Chris Mock: ‘discover the landscape in front of your doorstep’

Cologne-based street photographer Chris Mock speaks to us about his love for black and white and rock ‘n’ roll!
How did you discover photography?

I discovered photography three times in my life. The first time was when I was 14 years old, and I got my first digital camera (a Sony Mavica MVC-FD7, with 3.5’’ Floppy Disk!). I was very much into computers and programming, and the camera gave me a chance to add another creative layer to my hobby.

The second time I was around 22. My flatmate and I both had digital SLR cameras and experimented with all kinds of styles, without really knowing what we were doing. I lost track when I went to the university to study sound engineering, while he became a very successful photographer.

Three years ago, I re-discovered photography while being on tour. A photographer was documenting the artist I was working for, and this was the moment I had an epiphany. It clicked again, and I haven’t stopped since.

I started with a lot of landscape photography but then realised that I don’t have the time and money to spend travelling to all those different places in nature. That is when I started to discover the landscape in front of my doorstep—the streets.

You seem to have a preference for black and white photography, what appeals to you about that?

First of all, it’s what I like. It’s like having a favourite dish or colour, or spirit animal. It adds another layer to the feeling of emptiness I’m often looking for in my photos. But behind this are probably several more technical reasons. Black and white reduces distractions, sets the focus on the composition and the subject. Geometry and forms become more important.

We first noticed your street photography, what is your method for taking great street shots?

When I go out with my camera, I start walking without a plan. I don’t have a route in my head; I follow where the city takes me.

I’m drawn to empty spaces and lonely places with few people around. I think what I’m longing for is some sort of post-apocalyptic emptiness with a few lonely survivors.

Next Level, an image selected for our ‘100 Days. 100 Commissions’ project

“I think what I’m longing for is some sort of post-apocalyptic emptiness with a few lonely survivors.”

I usually take one camera with a prime lens with me, and some batteries. Sometimes I have a second lens with another focal lens with me. That’s it. I leave all my gear at home.

What are your favourite cities to visit?

There are so many…some of my favourites are Budapest, Bilbao, London, Porto, Warsaw and Ljubljana. But I also like Cologne a lot. It’s not very pretty. Most parts have been rebuilt after the bombings in WWII and it’s not the most beautiful architecture. But even though it’s one of the four biggest cities in Germany, it feels smaller.

The people who live here are not typical city-dwellers. It’s more like a big village.

How did you discover Affinity Photo?

I was looking for software to edit my photos, so I started looking for a Lightroom/Photoshop alternative. I didn’t like their pricing and subscription model.

I found Affinity Photo and it blew my mind. It’s like Photoshop but cooler, faster and feels much more like future technology. No subscription, no bollocks.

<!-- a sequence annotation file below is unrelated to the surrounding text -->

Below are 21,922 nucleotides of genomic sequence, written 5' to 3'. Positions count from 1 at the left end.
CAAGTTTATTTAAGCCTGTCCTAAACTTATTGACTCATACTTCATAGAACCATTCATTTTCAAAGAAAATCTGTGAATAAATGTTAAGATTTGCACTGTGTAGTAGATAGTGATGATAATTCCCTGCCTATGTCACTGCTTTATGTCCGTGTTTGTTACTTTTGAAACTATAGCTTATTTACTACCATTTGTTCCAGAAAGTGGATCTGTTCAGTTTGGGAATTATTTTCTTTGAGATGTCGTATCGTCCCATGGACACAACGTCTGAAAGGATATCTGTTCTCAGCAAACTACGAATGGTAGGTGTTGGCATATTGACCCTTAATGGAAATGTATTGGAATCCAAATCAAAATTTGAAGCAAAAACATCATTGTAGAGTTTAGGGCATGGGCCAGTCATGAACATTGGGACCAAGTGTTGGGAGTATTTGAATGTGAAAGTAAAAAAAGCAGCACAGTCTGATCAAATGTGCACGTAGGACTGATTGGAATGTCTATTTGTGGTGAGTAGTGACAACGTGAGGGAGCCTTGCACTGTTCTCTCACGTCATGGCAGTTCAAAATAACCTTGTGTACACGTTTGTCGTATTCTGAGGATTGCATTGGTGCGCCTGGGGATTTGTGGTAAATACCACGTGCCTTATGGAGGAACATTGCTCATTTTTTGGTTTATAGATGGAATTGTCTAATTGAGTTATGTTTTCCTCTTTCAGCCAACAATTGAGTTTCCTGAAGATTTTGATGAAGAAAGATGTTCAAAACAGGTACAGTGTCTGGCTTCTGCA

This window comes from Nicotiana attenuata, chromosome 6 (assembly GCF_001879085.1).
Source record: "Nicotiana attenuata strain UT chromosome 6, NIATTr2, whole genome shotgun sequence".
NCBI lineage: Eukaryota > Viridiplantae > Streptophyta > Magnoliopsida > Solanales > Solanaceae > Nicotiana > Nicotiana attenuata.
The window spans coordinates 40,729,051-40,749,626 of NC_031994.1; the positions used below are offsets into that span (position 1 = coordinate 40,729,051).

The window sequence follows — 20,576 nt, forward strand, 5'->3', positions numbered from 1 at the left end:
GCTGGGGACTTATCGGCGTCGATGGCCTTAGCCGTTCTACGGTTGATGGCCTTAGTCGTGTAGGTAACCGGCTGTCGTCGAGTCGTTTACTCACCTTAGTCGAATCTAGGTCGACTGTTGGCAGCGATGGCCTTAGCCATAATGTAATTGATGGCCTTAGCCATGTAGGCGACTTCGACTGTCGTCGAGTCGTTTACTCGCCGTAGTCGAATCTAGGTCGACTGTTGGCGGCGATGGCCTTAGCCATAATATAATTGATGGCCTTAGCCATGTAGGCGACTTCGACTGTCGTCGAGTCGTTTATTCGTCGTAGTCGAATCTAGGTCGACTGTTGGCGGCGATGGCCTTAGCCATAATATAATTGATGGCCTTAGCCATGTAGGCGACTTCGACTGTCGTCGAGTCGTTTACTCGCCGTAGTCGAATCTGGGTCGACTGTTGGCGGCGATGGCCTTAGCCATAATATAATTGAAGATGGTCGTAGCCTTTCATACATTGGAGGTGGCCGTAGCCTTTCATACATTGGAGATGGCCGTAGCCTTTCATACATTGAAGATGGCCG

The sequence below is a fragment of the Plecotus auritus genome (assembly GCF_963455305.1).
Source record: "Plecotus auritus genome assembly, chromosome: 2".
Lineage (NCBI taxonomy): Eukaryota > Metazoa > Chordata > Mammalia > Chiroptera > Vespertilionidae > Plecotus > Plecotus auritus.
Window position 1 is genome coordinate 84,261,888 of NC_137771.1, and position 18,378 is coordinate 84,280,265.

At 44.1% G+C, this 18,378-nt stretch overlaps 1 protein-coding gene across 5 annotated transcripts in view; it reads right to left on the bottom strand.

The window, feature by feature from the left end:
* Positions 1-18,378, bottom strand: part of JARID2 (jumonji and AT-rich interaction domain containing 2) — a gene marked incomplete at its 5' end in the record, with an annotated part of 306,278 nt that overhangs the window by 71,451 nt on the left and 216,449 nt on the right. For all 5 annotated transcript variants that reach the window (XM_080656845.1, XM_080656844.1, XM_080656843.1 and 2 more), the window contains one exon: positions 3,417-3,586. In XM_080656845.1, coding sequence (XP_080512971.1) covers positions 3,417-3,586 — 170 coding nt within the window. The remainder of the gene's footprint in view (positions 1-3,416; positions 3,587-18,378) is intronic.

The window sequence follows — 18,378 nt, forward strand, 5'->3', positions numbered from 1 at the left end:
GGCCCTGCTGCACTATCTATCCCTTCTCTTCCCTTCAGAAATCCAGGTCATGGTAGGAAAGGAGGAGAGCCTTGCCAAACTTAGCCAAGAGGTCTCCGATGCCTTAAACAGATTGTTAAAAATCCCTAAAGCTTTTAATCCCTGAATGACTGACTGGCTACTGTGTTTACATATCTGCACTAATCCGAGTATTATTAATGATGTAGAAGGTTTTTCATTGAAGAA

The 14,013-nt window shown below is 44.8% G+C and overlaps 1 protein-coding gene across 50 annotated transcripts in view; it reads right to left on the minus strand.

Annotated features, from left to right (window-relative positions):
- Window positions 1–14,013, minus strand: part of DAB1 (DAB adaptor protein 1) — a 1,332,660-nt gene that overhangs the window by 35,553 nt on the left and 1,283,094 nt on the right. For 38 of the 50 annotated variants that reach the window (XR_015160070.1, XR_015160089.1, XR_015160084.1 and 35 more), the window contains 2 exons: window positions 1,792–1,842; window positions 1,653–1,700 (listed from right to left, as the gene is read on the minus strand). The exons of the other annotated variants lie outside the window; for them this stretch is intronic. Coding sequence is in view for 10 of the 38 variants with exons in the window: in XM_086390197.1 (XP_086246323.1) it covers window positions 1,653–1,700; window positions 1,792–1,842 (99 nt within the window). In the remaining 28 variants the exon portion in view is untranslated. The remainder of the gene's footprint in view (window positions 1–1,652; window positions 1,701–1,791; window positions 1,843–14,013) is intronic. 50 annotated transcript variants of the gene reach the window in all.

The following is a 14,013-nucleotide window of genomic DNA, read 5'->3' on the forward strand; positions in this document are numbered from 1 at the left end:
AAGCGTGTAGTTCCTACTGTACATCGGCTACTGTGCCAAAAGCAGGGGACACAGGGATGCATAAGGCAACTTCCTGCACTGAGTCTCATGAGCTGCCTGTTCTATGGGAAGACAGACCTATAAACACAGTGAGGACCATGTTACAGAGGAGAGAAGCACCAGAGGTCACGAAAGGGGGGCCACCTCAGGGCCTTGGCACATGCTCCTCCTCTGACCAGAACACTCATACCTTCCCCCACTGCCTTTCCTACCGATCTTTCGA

Can you describe your workflow regarding editing an image?

It’s simple. I load the RAW photo into Affinity, add some details, make corrections on the exposure, sometimes I add some contrast. Then I develop the photo.

The first thing I do after that is duplicate the layer. On this one, I make little corrections with the clone and healing brush if needed. Then I use the black and white adjustment layer. I add a curves layer and adjust the curve to my taste. That’s pretty much it for my standard basic workflow.

Are there any features you wish Affinity Photo had?

I really miss something to organise my photos. I’m desperately waiting for that! I want to be able to make changes to RAW photos and then easily copy and paste those changes to a range of photos. But I’m sure, Serif is working on that already.

What do you do to pay the bills?

I’m a sound engineer and tour manager. I mostly tour with bands and artist around Europe, taking care of their live sound and day to day business on tour. Although, right now (August 2020) I’m not able to work since concerts and tours are not possible because of the global pandemic.

I have a little studio in Cologne where I produce and record music, but that’s more of a side business.

Do you have any photography advice for our readers?

Trust your feelings and follow your instinct. Be bold. Print photos! Gear can be a nice motivation but it does not make you a better photographer.

What do you like to do in your free time?

I write and record music, I take photographs and I play golf. I would say, these are my main hobbies. I cook a lot, pretty much every day and I like to watch series on Netflix on some evenings.

It sounds like a pretty standard life, but that’s my compensation for all the Rock ’n’ Roll happening on tour ;-)

Chris Mock

If you want to see more of Chris’ work you can follow him on Instagram and check out his website.


Artist relations
Umar is part of our artist relations team. He likes to tinker with computers, build things and play competitive games. His favourite colour is green and he enjoys bouldering, which is basically climbing without any ropes. It’s less dangerous than it sounds.
Credits & Footnotes

All images are copyright of Chris Mock and used with permission.